• Loss of integrin-mediated signaling will induce apoptosis.


RGD(Arg-Gly-Asp) is the smallest motif that bind

with the integrin receptor on the cell surface and

Play important role in cell cycle.


Cell Death


Our Study

Human breast cancer cell MCF-7

Genomic Study

RGD mimetic peptides



Cell Apotosis

The structures of rgd mimetic peptides












The Structures of RGD Mimetic Peptides









Cdna microarray
cDNA Microarray

C-RGD, 24hr

C-RGD, 6hr

C-RGD, 48hr

C-RGD, 72hr


  • Total 34 genes, but after filtering there are only 19 genes

  • Total 11genes have expression fold >2 (up or down changes)

Caspase pathway in c rgd treated mcf7 cell
Caspase Pathway in CRGD-treated MCF7 Cell

Caspase 10

Caspase 3

Caspase 9

Caspase 8 and FADD

Caspase 4

Caspase 7

Searching and clustering of rgd containing protein in swiss prot database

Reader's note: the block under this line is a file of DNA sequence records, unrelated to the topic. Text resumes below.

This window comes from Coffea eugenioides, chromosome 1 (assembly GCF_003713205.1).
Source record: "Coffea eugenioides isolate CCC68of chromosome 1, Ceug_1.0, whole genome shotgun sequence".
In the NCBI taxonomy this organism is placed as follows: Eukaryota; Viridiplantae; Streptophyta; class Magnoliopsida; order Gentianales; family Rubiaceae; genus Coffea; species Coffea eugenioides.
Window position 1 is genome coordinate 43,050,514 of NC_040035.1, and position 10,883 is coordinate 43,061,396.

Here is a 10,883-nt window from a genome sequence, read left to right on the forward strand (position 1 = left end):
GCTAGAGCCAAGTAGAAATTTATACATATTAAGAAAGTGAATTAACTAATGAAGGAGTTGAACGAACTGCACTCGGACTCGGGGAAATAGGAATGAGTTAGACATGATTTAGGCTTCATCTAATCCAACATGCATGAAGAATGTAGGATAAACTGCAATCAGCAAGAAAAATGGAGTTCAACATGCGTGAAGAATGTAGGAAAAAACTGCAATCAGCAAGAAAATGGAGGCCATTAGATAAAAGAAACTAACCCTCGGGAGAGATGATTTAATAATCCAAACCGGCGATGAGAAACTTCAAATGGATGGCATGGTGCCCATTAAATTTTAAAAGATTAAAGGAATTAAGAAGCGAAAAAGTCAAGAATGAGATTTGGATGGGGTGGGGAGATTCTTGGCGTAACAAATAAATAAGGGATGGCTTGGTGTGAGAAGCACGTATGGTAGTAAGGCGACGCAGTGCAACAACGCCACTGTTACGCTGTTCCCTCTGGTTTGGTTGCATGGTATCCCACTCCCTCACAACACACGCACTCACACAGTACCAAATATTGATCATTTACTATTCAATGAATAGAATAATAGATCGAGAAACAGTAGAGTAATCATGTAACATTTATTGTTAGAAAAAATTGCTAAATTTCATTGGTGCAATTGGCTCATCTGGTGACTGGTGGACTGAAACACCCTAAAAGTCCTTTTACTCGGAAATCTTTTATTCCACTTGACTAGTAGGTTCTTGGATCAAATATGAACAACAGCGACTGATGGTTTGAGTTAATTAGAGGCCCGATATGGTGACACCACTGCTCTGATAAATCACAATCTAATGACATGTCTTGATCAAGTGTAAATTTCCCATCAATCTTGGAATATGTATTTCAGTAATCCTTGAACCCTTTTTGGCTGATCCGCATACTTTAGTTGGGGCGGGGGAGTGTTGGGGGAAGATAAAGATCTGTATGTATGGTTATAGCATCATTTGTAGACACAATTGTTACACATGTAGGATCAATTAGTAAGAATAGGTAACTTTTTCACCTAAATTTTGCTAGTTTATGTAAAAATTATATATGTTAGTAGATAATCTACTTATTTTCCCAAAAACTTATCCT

Searching and Clustering of RGD-containing Protein in Swiss-Prot Database

  • In Swiss-Prot database, there are541 human RGD-containing protein containing 5 caspase proteins.

  • Caspase 8 was clustered with integrin beta4

  • Caspase 1, caspase 2, caspase 3 and caspase7 are clustered.

Please pass the genes horizontal gene transfer
Please pass the genes: horizontal gene transfer Swiss-Prot Database

  • Horizontal gene transfer is the acquisition of genetic material by one organism from the other.

    • Direct uptake

    • Via a viral carrier

Genome databases
Genome Databases Swiss-Prot Database

  • PIR

Genome databases1
Genome Databases Swiss-Prot Database

  • Entrez Genomes

Exercises Swiss-Prot Database

  • Weblem 2.1

  • Weblem 2.9

  • Weblem 3.1

Deadline: Jan 16